New customs arrangements post-Brexit could be challenging for traders that rely on just-in-time delivery of goods and components.
New research by the British Chambers of Commerce (BCC), in partnership with the Port of Dover, has found that over a third (36%) of traders rely on the just-in-time delivery of material and components. However, many are not preparing for changes to customs procedures after Brexit.
The survey of over 835 UK businesses that export or import found that delays at UK or EU ports would lead to considerable business disruption, particularly for those operating on a just-in-time basis.
Nearly a third (29%) of companies believe they will be impacted in terms of administration, costs or operations by delays or congestion at UK or European ports after Brexit. And the one in three (33%) businesses affected by the implementation of new customs procedures still aren't planning for checks and declarations between the UK and the EU.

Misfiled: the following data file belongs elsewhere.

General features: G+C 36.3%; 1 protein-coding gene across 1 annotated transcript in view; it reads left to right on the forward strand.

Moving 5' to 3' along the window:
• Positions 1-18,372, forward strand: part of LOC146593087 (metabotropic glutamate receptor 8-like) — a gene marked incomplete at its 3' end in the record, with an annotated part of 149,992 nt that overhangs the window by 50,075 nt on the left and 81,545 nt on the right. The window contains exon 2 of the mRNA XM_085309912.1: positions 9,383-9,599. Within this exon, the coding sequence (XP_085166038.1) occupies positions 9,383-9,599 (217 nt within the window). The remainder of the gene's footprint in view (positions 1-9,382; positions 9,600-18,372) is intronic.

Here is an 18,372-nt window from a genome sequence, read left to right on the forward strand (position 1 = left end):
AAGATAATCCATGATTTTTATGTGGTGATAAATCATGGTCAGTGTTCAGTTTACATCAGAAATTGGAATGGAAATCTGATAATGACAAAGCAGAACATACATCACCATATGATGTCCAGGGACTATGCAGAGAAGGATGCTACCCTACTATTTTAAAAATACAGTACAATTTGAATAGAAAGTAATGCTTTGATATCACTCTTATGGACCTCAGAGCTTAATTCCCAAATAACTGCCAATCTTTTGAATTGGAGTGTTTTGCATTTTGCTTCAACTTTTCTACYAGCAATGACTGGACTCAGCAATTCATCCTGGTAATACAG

The BCC says the Government needs to "define its vision for the end state relationship with the EU" so that businesses have clarity and are in a position to implement the necessary changes to their operations from the start of the transition period. In the meantime, it says firms should be planning for different scenarios to minimise future disruption.
Around a third of the UK's trade in goods crosses the English Channel in lorries via the Port of Dover and Eurotunnel; 67% of respondents say it's not likely that their business will move its operations from their existing UK port to a different UK port in the next three years, but 30% say the infrastructure leading to and from ports is not meeting their business needs.
Dr Adam Marshall, BCC director general, said: "The UK Government has made clear its intention to leave the Customs Union. Firms need to know what checks and declarations they will have to go through on trade with the EU - and need to start planning for the changes ahead … Leave it too late, and firms could face even greater disruption or cost when the time comes for changes to border arrangements to be implemented."